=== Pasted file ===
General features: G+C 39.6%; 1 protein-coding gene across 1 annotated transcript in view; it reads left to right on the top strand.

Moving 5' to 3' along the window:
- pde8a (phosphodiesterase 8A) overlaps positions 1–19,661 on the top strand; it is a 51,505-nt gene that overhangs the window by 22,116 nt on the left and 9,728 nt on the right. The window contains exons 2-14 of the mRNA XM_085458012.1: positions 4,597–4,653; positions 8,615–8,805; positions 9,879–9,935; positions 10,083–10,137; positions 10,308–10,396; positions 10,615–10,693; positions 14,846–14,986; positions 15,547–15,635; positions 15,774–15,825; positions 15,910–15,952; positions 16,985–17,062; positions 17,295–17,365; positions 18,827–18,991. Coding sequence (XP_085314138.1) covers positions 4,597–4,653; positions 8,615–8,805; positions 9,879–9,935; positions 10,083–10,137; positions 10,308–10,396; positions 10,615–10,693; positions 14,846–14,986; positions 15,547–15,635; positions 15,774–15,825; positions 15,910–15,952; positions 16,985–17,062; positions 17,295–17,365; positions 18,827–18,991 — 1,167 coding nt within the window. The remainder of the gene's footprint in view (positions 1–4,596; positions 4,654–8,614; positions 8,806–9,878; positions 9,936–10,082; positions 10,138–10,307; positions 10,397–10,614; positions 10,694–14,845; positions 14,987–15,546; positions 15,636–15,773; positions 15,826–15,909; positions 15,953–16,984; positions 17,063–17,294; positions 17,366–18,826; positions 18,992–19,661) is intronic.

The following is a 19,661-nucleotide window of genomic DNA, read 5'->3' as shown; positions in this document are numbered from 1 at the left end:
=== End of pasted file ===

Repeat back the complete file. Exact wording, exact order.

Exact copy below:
General features: G+C 39.6%; 1 protein-coding gene across 1 annotated transcript in view; it reads left to right on the top strand.

Moving 5' to 3' along the window:
- pde8a (phosphodiesterase 8A) overlaps positions 1–19,661 on the top strand; it is a 51,505-nt gene that overhangs the window by 22,116 nt on the left and 9,728 nt on the right. The window contains exons 2-14 of the mRNA XM_085458012.1: positions 4,597–4,653; positions 8,615–8,805; positions 9,879–9,935; positions 10,083–10,137; positions 10,308–10,396; positions 10,615–10,693; positions 14,846–14,986; positions 15,547–15,635; positions 15,774–15,825; positions 15,910–15,952; positions 16,985–17,062; positions 17,295–17,365; positions 18,827–18,991. Coding sequence (XP_085314138.1) covers positions 4,597–4,653; positions 8,615–8,805; positions 9,879–9,935; positions 10,083–10,137; positions 10,308–10,396; positions 10,615–10,693; positions 14,846–14,986; positions 15,547–15,635; positions 15,774–15,825; positions 15,910–15,952; positions 16,985–17,062; positions 17,295–17,365; positions 18,827–18,991 — 1,167 coding nt within the window. The remainder of the gene's footprint in view (positions 1–4,596; positions 4,654–8,614; positions 8,806–9,878; positions 9,936–10,082; positions 10,138–10,307; positions 10,397–10,614; positions 10,694–14,845; positions 14,987–15,546; positions 15,636–15,773; positions 15,826–15,909; positions 15,953–16,984; positions 17,063–17,294; positions 17,366–18,826; positions 18,992–19,661) is intronic.

The following is a 19,661-nucleotide window of genomic DNA, read 5'->3' as shown; positions in this document are numbered from 1 at the left end: